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Bicyclist Trying To Solve Mystery Of Crash After Waking Up In The Hospital

By Ed Komenda | May 29, 2015 7:09am
 On May 18, Charles Uth climbed onto his bicycle and headed toward his job at the Illinois Institute of Technology. He never made it. He landed in a hospital bed instead. Now he's trying to piece together the story of how he got there.
On May 18, Charles Uth climbed onto his bicycle and headed toward his job at the Illinois Institute of Technology. He never made it. He landed in a hospital bed instead. Now he's trying to piece together the story of how he got there.
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DNAinfo/Ed Komenda

BRIDGEPORT — Charles Uth barely remembers the day he landed in the hospital with a brain injury.

It was just after 7 a.m. May 18 when he climbed onto his 26-inch bicycle and pedaled his way toward his library job at the Illinois Institute of Technology. From his Bridgeport home, near the corner of Loomis and Lyman avenues, the journey usually takes the 57-year-old research assistant 15 minutes.

But he never made it to work that morning. Instead, someone found his unconscious body lying under a railroad viaduct.

“I have no idea what happened,” said Uth, connected to an IV drip in a hospital chair at Rush University Medical Center more than a week later.

Uth’s wife, Alexandra, got a call from a staffer at Mercy Hospital just after 9 a.m. that morning. The news shocked her: Her husband of eight years had suffered a serious head injury.

The right side of his body sported a large bruise from his shoulder down to his rib cage. He had some bleeding on his brain, a common symptom of concussions.

Frantic, Alexandra Uth rushed to the hospital. She wanted to know what happened. She tried to piece the story together, but Uth remained mostly unconscious throughout the day. Even now, he only remembers brief flashes of the ride to the hospital.

He remembers the paramedics were “really good guys,” but he can’t recall why he thought that.

When Uth felt well enough to hold a coherent conversation with his wife, the couple exchanged theories of what happened. But the process proved difficult. Uth’s memory remained hazy, riddled with gaps and holes.

They did not know which viaduct Uth landed under. Calls to the fire house at 510 S. Michigan Ave. that responded to the report did not provide any insight.  The name of the caller who reported Uth’s crash is unknown.

The only undeniable truth available was this: Uth hit his head. The helmet he wore that morning had a crack along its right side, the part that would protect his right temple.

It couldn’t have been an attack or robbery, Uth said. His wallet and keys were safe in his pants pockets when the paramedics found him. But it’s unclear what happened to Uth’s bike, a “piece of junk” he bought for about $100 when the couple moved to Bridgeport a year earlier. He bought a cheap bike, he said, so no one would be tempted to steal it.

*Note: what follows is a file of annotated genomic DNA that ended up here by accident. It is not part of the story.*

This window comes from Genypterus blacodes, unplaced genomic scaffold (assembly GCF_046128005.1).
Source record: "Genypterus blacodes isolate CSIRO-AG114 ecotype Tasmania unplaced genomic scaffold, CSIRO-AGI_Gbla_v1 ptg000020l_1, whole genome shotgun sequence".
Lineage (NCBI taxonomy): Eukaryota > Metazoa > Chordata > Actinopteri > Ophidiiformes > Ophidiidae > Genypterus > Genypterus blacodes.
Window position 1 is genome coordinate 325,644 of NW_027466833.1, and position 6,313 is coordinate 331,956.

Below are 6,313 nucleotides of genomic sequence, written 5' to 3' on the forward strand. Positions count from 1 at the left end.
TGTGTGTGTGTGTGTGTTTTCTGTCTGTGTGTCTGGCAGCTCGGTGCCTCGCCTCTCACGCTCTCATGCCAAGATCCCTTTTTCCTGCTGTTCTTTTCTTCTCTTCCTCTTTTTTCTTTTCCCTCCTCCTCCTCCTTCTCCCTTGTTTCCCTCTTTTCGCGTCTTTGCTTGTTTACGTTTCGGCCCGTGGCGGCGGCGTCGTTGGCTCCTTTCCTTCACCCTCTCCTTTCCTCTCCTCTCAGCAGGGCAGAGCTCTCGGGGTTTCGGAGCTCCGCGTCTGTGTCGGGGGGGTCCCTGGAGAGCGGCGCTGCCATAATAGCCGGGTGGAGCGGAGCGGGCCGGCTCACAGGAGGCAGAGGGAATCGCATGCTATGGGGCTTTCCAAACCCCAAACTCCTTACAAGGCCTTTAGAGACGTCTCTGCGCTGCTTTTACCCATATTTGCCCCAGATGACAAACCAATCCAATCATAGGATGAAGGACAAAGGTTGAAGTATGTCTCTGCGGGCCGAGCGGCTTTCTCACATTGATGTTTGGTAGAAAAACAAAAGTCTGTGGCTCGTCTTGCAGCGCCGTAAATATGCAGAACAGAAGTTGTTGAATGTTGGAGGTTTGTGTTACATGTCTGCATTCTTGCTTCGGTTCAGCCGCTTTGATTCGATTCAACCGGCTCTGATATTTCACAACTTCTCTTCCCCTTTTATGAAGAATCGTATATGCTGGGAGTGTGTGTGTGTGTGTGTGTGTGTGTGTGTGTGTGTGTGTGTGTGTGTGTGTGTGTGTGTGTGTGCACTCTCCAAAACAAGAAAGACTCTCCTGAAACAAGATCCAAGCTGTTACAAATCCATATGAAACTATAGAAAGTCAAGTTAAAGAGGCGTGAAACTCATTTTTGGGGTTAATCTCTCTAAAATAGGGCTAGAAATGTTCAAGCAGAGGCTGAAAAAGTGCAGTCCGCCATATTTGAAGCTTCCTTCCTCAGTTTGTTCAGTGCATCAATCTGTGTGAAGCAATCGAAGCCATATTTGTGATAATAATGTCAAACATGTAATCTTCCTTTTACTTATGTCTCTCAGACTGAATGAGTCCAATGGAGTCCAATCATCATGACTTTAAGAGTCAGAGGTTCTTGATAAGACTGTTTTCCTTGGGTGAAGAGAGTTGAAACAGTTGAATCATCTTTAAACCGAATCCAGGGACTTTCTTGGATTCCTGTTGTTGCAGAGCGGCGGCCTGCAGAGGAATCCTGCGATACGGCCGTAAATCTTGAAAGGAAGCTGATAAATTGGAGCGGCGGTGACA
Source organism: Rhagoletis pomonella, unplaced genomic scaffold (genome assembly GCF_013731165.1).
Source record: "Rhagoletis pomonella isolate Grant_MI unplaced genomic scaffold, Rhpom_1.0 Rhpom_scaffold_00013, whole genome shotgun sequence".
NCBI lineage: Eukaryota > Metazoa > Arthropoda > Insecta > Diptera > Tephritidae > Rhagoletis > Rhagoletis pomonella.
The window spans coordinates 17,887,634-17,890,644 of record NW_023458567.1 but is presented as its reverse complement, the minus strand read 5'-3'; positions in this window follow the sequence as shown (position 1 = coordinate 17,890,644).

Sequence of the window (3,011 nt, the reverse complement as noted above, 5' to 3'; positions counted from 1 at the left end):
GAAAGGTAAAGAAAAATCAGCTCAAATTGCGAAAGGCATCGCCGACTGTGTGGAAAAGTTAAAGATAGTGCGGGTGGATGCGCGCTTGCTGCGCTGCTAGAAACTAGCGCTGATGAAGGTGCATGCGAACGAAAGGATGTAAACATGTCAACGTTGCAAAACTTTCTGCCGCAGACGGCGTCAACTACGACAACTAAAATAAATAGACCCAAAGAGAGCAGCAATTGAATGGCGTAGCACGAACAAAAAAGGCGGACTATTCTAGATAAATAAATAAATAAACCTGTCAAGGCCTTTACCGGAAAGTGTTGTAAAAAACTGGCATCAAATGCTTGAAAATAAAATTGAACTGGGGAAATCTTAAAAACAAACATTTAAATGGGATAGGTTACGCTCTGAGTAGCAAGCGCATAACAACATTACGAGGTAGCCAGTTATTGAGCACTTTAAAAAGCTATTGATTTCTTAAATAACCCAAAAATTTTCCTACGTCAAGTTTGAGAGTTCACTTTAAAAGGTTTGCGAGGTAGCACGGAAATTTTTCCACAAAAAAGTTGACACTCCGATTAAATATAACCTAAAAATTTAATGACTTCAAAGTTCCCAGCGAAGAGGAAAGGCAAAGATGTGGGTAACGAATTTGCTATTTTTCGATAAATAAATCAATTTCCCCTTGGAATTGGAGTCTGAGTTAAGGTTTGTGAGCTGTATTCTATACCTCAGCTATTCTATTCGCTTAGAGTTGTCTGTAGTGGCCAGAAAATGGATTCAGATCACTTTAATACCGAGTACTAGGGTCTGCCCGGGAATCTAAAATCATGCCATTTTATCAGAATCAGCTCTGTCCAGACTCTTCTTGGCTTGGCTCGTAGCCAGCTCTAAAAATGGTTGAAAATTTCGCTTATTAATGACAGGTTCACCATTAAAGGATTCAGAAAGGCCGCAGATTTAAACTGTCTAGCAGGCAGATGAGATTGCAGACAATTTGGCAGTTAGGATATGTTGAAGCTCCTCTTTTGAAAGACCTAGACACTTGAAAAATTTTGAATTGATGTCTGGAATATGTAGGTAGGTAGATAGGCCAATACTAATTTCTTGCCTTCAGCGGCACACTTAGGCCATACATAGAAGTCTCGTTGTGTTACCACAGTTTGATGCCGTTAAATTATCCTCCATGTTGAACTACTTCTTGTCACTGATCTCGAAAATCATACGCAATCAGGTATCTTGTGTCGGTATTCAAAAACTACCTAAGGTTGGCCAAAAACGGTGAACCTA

Odds are someone picked up the bicycle and took off after the paramedics left, Alexandra Uth said.

Another theory involved a hit-and-run accident.

“When I’m on my bike, I’m terrified of traffic,” said Uth. “It’s because of my eyesight. I have very bad peripheral vision and distance vision. So traffic scares me.”

To avoid traffic, he said, he usually takes Lyman to 29th Street and crosses over Halsted Street. Then he takes Emerald to 32nd Street and follows that all the way to Wells Street, which leads to 33rd Street and IIT.

That route always seemed to have the least amount of traffic.

The last thing Uth recalls is entering the the viaduct on 32nd Street, between Canal and Stewart, and heading east.

He usually rides along the left side of the street, because there's often less traffic for bicyclists to avoid than while riding down the right side of 32nd Street.

On this morning, Uth chose the right side, a path that would take him and his bike dangerously close to the concrete support columns holding up the viaduct and the potholes dotting the road.

Considering the injuries to the right side of his body, Ute said it's possible he lost control of the bike and ran into one of the support columns.

"That would've hit me all along the right side of the body," he said.

Uth has not ruled out a car mirror possibly brushing him as a car passed him by, but it's impossible to know for sure.

Alexandra Uth visited the scene after the crash to look for her husband's bike and other clues. All she found was some "medical debris" in one of the potholes, possible proof of the paramedics trip to her husband's side.

As of Thursday, Uth remained at Rush, taking pain medication, watching shows like "Mythbusters" on television and awaiting word from the doctor that he can return home.

Though he's expected to fully recover, Uth hopes someone can eventually help him piece together the story of the accident under the viaduct, because, he said, not knowing what happened is "annoying."

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